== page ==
Mark McGuire Travels 'In Search of the Miraculous' - Song Premiere

Singer-songwriter finds spiritual inspiration in fringe Russian lit

Mark McGuire
Ken Seeno
Mark McGuire
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Before writing his album Along the Way, singer-songwriter Mark McGuire began to read obsessively the works of P.D. Ouspensky, a Russian thinker who published books in the early 1900s about the "Fourth Way" system of achieving higher consciousness. It's pretty out-there stuff, but McGuire (no, not the baseball player) has made fairly leftist art himself the past decade; he was once a member of Emeralds, an experimental drone trio that often released material exclusively on cassette and opened for Throbbing Gristle and Godspeed You! Black Emperor.

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On his new album cut "In Search of the Miraculous," which was named after one of Ouspensky's books, McGuire channels his new guru through bright guitars and New Age synths. "It's about a person falling in love with knowledge and following that love wherever it takes him in search of truth and understanding of himself and the world," McGuire tells Rolling Stone. "The main mantra of the song is, 'All that we know is only learned,' implying that all knowledge created and discovered by man is continuously open to re-evaluation and can always grow and change, which basically leaves reality open to all possibilities."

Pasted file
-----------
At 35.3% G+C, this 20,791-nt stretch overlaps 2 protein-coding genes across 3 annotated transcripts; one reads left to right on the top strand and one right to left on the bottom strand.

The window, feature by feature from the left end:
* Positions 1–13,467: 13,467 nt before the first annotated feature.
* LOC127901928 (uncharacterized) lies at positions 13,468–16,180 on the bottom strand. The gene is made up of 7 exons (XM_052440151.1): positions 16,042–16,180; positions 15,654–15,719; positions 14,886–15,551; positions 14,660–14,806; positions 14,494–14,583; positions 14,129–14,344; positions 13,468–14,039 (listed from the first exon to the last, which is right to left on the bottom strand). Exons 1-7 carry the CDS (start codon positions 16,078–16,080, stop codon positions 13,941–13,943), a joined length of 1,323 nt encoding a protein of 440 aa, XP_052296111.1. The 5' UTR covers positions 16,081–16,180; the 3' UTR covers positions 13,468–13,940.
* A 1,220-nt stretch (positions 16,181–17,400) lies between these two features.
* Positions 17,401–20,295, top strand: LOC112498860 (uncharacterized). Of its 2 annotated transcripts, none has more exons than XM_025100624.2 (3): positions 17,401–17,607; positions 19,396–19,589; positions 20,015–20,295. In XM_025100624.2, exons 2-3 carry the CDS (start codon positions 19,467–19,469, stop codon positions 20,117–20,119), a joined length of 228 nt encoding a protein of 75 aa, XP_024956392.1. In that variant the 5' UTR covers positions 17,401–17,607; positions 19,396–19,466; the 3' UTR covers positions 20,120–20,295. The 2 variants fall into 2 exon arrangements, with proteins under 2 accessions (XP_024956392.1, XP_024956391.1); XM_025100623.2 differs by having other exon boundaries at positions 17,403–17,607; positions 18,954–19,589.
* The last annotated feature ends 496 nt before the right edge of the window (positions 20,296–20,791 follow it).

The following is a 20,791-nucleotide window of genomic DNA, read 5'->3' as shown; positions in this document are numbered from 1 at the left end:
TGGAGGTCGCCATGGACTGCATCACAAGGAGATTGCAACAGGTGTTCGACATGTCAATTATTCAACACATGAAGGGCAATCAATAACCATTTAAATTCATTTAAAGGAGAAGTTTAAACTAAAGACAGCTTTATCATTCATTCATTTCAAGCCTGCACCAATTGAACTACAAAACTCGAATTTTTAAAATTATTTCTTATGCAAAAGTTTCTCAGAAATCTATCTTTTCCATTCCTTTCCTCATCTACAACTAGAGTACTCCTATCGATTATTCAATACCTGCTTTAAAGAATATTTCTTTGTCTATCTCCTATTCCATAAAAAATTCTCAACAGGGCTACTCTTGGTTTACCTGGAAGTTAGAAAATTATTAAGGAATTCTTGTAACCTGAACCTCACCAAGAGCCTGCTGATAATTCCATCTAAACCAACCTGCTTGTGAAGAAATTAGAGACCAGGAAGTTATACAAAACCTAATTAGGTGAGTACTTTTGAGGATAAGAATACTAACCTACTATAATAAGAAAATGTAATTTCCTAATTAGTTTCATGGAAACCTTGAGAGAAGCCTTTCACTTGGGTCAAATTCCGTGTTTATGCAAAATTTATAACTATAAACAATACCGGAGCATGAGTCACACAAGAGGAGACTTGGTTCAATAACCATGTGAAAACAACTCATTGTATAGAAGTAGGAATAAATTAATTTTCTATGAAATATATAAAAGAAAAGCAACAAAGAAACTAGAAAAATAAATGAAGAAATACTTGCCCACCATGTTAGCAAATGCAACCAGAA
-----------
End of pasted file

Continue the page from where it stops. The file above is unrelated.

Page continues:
The song displays growth of McGuire's drone experimentation, too. However, while many drone works are dark and heavy, McGuire gives the song a sense of rising. Soon, the tune grows from a few delicate notes to complete ecstasy. The only vocals are McGuire's own indecipherable calling – leaving the song, like Ouspensky's works, open to interpretation.

Along the Way is out February 4th on Dead Oceans, and McGuire plays a few dates along the East Coast to support it.

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